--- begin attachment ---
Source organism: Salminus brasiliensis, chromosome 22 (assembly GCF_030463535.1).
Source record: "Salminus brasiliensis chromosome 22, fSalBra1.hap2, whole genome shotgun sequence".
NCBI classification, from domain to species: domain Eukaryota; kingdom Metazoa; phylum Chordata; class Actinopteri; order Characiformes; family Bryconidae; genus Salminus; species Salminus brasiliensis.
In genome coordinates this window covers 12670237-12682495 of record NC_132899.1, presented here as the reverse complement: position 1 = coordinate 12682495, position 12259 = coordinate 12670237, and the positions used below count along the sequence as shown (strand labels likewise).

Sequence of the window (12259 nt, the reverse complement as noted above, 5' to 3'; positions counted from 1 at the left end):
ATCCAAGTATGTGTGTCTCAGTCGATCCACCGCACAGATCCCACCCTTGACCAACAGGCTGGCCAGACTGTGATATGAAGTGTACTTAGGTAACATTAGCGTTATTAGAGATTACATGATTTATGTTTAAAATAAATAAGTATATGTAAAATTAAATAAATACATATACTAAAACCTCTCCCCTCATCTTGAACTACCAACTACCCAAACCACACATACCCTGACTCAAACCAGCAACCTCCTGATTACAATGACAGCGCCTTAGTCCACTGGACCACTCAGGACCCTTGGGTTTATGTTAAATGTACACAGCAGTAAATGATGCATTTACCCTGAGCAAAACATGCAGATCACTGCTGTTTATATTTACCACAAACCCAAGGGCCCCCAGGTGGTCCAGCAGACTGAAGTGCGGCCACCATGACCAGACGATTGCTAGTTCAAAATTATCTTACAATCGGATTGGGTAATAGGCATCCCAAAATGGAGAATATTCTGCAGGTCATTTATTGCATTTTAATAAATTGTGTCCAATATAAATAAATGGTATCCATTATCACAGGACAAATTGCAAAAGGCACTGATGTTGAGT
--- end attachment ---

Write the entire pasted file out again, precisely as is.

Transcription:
Source organism: Salminus brasiliensis, chromosome 22 (assembly GCF_030463535.1).
Source record: "Salminus brasiliensis chromosome 22, fSalBra1.hap2, whole genome shotgun sequence".
NCBI classification, from domain to species: domain Eukaryota; kingdom Metazoa; phylum Chordata; class Actinopteri; order Characiformes; family Bryconidae; genus Salminus; species Salminus brasiliensis.
In genome coordinates this window covers 12670237-12682495 of record NC_132899.1, presented here as the reverse complement: position 1 = coordinate 12682495, position 12259 = coordinate 12670237, and the positions used below count along the sequence as shown (strand labels likewise).

Sequence of the window (12259 nt, the reverse complement as noted above, 5' to 3'; positions counted from 1 at the left end):
ATCCAAGTATGTGTGTCTCAGTCGATCCACCGCACAGATCCCACCCTTGACCAACAGGCTGGCCAGACTGTGATATGAAGTGTACTTAGGTAACATTAGCGTTATTAGAGATTACATGATTTATGTTTAAAATAAATAAGTATATGTAAAATTAAATAAATACATATACTAAAACCTCTCCCCTCATCTTGAACTACCAACTACCCAAACCACACATACCCTGACTCAAACCAGCAACCTCCTGATTACAATGACAGCGCCTTAGTCCACTGGACCACTCAGGACCCTTGGGTTTATGTTAAATGTACACAGCAGTAAATGATGCATTTACCCTGAGCAAAACATGCAGATCACTGCTGTTTATATTTACCACAAACCCAAGGGCCCCCAGGTGGTCCAGCAGACTGAAGTGCGGCCACCATGACCAGACGATTGCTAGTTCAAAATTATCTTACAATCGGATTGGGTAATAGGCATCCCAAAATGGAGAATATTCTGCAGGTCATTTATTGCATTTTAATAAATTGTGTCCAATATAAATAAATGGTATCCATTATCACAGGACAAATTGCAAAAGGCACTGATGTTGAGT